NEW YORK—Three dozen democratic mayors of American cities, including four of the five most populous, met in Gracie Mansion Monday to share ideas on income inequality, pre-school education, and access to fast internet. They hope local success stories on handling such issues will give them arguments to get their efforts funded federally.
The mayors signed up on the Cities of Opportunity Task Force formed two months ago under the United States Conference of Mayors (USCM), a 1,400-strong membership organization for cities with populations over 30,000. Mayor Bill de Blasio is a chair of the task force.
They agreed to, within a year, “advance” on reducing income inequality by either increasing minimum wage, pushing a change of local laws to allow the city to increase minimum wage, mandating more job benefits like paid sick leave and paid family leave, or combination of the above.
USCM released a report Monday showing 20 percent of the highest-earners get 51 percent of all income across the nation, while 20 percent of the lowest-earners get 3.2 percent. In 1975 the difference was some 44 percent to 4.3 percent. In 1995 it was about 49 to 3.7 percent.
A last week’s report by rating agency Standard & Poor concluded the gap between rich and poor slows down U.S. economy.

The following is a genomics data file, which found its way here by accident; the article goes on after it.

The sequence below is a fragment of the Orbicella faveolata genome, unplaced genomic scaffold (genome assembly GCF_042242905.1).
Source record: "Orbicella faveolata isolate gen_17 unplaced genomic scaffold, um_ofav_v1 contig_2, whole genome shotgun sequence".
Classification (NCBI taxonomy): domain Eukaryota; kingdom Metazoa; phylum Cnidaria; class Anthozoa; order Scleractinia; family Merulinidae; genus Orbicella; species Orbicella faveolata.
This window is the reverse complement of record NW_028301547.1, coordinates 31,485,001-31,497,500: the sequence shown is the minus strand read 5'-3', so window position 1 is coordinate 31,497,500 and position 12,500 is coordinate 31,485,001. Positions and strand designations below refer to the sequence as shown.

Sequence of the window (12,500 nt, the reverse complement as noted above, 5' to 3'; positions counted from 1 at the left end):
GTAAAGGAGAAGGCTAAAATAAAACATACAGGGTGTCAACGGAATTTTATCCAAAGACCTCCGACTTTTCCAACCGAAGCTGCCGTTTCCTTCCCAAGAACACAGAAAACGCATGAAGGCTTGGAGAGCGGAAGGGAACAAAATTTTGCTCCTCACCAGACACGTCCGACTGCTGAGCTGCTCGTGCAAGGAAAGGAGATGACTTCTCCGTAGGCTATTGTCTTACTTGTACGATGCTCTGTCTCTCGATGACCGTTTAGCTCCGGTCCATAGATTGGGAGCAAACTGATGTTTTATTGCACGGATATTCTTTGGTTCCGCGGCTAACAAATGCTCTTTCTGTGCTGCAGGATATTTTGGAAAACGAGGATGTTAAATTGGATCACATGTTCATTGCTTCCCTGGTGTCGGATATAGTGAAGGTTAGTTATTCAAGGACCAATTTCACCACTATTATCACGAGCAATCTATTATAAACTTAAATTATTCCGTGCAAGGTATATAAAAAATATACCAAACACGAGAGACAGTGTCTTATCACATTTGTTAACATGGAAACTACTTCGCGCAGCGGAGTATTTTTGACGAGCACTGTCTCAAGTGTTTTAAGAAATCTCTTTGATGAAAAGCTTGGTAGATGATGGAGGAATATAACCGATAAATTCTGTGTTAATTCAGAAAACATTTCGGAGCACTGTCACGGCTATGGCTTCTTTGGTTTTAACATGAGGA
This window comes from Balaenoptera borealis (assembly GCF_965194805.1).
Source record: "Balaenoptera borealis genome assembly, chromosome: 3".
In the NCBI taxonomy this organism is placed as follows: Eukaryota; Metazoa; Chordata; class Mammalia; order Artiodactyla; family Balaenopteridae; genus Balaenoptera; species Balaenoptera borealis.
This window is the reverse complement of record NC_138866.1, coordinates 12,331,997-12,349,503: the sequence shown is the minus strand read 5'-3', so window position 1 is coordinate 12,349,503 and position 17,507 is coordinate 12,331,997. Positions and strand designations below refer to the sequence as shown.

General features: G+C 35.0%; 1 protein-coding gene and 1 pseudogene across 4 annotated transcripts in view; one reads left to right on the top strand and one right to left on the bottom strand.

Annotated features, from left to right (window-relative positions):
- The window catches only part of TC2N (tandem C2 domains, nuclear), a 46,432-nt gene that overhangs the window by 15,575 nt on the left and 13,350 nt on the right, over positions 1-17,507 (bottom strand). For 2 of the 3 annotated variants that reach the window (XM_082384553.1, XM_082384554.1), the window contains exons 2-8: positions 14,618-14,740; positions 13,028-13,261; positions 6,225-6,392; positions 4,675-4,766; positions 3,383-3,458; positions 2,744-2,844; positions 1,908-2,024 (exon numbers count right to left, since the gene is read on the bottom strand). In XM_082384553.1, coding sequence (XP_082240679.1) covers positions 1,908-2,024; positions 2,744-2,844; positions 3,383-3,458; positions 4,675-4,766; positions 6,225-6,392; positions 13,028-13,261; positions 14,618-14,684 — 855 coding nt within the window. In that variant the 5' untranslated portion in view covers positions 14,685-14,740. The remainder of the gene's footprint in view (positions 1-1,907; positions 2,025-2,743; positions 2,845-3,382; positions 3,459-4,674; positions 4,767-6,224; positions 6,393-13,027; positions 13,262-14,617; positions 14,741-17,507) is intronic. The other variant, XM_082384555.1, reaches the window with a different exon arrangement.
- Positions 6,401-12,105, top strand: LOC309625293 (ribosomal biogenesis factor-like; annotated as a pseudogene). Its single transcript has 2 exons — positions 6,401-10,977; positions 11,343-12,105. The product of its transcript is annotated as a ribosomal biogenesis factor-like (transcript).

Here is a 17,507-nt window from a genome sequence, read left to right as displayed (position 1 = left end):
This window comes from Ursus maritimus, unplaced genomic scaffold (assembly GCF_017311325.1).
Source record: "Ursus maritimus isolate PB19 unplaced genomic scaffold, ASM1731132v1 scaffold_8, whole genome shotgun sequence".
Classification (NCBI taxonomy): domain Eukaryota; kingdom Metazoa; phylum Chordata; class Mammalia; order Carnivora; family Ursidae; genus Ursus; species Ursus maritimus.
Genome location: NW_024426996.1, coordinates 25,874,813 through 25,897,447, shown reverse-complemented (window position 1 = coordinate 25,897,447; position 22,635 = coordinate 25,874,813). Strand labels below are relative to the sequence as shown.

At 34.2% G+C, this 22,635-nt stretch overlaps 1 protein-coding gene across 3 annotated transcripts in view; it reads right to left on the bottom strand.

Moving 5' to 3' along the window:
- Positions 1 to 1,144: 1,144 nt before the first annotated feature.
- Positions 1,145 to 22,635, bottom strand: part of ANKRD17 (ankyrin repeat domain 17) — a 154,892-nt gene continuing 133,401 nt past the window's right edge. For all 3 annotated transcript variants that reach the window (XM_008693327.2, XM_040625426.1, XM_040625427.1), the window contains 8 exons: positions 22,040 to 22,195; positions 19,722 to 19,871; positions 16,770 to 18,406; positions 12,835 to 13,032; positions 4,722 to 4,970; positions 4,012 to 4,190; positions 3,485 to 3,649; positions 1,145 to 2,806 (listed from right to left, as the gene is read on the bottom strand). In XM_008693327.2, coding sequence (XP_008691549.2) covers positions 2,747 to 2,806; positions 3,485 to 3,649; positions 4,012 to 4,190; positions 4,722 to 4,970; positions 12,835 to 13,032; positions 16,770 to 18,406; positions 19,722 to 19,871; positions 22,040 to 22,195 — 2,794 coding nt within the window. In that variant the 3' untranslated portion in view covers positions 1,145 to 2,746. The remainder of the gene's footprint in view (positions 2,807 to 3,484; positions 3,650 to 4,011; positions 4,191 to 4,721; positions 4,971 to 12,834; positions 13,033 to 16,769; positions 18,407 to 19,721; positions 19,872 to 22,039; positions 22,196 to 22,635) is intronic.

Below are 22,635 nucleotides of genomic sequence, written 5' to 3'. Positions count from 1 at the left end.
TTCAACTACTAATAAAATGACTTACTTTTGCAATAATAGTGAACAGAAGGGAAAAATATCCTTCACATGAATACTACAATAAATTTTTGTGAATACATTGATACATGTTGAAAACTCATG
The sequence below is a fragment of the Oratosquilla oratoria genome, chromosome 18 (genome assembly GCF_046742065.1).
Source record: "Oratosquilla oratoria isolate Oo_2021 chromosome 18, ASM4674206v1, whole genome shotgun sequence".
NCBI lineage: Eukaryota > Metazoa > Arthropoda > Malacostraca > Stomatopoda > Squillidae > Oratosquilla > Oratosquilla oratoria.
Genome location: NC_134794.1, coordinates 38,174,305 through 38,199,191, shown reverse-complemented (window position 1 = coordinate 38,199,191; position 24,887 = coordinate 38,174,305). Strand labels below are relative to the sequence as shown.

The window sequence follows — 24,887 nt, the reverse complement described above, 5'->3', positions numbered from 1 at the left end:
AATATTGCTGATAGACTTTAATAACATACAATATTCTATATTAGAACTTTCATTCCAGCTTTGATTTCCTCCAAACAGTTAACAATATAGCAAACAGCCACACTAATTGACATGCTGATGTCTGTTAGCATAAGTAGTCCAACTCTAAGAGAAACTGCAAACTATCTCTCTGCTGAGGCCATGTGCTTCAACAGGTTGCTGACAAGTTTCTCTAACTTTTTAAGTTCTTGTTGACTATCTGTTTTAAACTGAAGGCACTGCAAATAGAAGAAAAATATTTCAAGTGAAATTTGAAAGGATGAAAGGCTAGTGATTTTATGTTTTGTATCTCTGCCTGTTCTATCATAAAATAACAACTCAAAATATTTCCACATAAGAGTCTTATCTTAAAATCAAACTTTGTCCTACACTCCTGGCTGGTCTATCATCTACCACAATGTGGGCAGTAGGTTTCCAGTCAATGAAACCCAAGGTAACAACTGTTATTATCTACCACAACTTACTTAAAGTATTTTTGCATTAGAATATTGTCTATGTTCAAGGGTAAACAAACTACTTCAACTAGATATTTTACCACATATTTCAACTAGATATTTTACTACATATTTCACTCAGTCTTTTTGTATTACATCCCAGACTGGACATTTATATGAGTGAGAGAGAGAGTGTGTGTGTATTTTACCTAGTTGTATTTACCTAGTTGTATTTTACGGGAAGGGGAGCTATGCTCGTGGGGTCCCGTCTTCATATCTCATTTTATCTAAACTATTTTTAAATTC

Another pledge of the task force is to improve access to pre-school education for all, especially the low-income children, or “close the early childhood education achievement gaps” in some other way.
“We start at three and four because children today drop out of college in third grade,” said Chicago Mayor Rahm Emanuel, hinting on research that suggest third grade reading ability corresponds with probability of getting a college education later in life. Low-income students generally do worse in school, even in early grades.
The mayors also agreed to either improve access to broadband internet, focusing on low-income residents and start-ups, or create laws to prevent internet providers from filtering lawful content, or both.
Philadelphia Mayor Michael Nutter elevated internet access to a social issue, saying 80 percent of job offers are only available online.
“Cities have to work and we’ve got to get the federal government back in the business of helping cities work,” de Blasio said. “The changing economy is our calling card, because the economy now requires the education system to be so much stronger. And our cities are obviously the gathering places for talent from all over our areas that are creating the kind of companies, and sustaining the companies that will make us truly competitive going forward.”
He’d like to see cities show results with their local efforts first and then use them as evidence to push for federal funding. “Then we’ve kind of already made the case – it’s not an abstract discussion in Washington,” he said.
In the coming moths the task force will formulate goals on housing and transportation too. De Blasio said federal funding for affordable housing will be a focus. “If you want our cities to be the economic engines, you have to be part of the solution on affordable housing,” he called on Washington.